Who says nothing good happens when you suspend a bowl of water above a beer vat?
Not Joseph Priestly. Back in 1767 he invented a way to carbonate water by suspending it above fermenting beer. At the time, the air blanketing the beer was known to kill mice. But Priestly figured out that this carbon dioxide would also infuse into the water and turn it into something similar to the naturally carbonated "spa" waters that doctors of the day thought had curative properties.
Certain rare geological conditions like volcanoes create springs that produce naturally carbonated water. For the rest of us who don't live near a volcano and aren't a scientist, there wasn't a way to get carbonated water until a Swiss watchmaker named Jacob Schweppe read about Priestly's discovery and invented an artificial mineral water making machine. He called it the Geneva Apparatus (next band name, anyone?) and it produced water with more aeration than in the natural mineral waters. The carbon dioxide came from a mixture of chalk and sulphuric acid. But this gave the carbonated mineral water a slight acid taste, so he added a dash of salt to make it taste better.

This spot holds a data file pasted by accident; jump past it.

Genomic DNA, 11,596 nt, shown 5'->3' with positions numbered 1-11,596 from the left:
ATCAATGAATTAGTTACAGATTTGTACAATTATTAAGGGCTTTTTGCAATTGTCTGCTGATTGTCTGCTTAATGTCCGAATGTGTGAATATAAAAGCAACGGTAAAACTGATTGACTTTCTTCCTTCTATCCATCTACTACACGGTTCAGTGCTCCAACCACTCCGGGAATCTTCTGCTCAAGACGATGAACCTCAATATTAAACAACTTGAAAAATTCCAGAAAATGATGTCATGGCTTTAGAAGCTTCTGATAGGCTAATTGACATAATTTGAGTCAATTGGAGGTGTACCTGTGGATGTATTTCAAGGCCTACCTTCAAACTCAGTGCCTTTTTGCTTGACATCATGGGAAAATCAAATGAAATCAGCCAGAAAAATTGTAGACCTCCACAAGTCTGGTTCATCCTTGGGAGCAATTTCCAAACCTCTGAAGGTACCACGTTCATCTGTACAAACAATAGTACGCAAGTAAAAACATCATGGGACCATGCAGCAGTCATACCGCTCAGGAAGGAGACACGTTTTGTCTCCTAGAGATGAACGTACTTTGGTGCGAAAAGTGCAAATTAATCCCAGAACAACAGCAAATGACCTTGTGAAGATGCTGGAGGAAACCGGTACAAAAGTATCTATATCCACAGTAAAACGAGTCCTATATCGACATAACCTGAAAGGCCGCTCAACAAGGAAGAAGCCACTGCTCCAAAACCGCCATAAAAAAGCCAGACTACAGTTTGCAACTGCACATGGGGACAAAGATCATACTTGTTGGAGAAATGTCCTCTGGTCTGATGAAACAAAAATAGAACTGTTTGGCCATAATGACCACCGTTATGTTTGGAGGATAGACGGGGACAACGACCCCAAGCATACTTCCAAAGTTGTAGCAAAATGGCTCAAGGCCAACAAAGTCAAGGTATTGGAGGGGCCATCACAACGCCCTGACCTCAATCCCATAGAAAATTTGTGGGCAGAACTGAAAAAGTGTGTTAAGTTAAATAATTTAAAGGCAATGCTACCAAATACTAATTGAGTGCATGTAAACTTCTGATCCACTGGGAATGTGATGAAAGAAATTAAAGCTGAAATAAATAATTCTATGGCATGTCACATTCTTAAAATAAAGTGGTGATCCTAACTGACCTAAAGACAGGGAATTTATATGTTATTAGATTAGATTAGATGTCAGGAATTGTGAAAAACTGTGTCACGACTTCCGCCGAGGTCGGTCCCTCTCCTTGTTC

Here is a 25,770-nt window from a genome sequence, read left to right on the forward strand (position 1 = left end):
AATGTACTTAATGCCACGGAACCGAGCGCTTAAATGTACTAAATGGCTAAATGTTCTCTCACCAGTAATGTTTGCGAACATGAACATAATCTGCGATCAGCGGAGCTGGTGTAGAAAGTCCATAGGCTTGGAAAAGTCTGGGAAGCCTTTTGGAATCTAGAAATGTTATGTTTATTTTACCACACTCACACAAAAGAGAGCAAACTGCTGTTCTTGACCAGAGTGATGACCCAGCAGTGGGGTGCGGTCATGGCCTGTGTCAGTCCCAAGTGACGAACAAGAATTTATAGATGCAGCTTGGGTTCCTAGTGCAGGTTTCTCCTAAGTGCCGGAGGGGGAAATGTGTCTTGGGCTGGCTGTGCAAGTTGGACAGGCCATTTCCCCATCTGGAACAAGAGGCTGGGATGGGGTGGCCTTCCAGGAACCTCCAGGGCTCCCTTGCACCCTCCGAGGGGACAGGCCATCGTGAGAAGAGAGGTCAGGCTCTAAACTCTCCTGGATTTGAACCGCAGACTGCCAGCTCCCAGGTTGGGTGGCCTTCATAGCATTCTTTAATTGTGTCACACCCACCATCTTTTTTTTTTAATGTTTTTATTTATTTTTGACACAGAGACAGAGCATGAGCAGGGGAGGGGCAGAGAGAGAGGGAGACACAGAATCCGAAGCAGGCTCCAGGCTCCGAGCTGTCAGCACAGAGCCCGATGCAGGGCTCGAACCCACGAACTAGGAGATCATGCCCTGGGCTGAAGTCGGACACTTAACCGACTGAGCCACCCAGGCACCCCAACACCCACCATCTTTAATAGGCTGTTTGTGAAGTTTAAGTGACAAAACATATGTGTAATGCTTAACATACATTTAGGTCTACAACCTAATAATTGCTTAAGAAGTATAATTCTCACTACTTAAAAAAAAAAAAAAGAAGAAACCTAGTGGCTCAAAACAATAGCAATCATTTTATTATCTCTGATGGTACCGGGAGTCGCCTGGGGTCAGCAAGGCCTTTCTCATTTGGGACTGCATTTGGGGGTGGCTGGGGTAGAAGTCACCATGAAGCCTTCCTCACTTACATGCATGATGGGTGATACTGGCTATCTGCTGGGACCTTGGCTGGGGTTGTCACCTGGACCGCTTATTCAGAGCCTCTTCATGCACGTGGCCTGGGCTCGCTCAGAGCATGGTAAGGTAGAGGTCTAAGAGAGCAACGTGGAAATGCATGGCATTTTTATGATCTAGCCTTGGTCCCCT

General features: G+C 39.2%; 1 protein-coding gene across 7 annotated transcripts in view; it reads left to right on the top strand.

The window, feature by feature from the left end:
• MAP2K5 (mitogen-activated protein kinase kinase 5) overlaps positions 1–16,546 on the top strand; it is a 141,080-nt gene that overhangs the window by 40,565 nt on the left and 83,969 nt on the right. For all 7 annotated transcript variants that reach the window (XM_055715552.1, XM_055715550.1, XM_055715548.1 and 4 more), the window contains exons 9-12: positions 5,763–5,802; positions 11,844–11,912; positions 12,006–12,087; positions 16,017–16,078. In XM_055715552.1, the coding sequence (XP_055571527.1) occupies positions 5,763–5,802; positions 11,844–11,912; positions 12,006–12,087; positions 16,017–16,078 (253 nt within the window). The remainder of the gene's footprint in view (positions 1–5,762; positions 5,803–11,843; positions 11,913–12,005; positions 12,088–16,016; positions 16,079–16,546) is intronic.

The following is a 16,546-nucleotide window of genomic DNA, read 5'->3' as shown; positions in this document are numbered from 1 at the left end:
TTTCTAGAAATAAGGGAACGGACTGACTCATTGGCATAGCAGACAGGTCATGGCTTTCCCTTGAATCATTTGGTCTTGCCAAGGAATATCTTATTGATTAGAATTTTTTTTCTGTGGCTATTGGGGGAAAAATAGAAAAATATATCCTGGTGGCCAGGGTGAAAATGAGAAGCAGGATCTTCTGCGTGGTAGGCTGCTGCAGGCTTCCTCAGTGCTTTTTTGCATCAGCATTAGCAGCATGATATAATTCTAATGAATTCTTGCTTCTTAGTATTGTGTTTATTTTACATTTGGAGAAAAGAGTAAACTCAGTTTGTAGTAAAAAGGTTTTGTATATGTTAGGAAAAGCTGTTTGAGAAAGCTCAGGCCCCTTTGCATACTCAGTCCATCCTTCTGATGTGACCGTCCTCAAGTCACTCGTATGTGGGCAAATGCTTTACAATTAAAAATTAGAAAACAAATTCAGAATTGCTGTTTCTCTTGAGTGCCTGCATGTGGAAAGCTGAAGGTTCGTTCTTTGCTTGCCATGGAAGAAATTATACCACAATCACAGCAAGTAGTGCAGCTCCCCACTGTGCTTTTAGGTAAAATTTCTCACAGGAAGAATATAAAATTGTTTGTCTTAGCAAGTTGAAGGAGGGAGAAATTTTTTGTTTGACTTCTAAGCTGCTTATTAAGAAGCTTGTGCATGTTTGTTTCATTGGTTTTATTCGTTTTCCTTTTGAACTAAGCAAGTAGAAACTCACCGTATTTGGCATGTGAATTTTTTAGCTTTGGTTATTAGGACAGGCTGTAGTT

Doctors of the day soon proscribed the carbonated water neat for a variety of aliments such as "Stone of the Bladder". However it didn't hurt that the salt in the Schweppe's mineral waters also masked the impurities in whatever it was mixed with. So patients soon added the carbonated water to their own self-medications. The "dash and a splash" was born. It quickly had many siblings.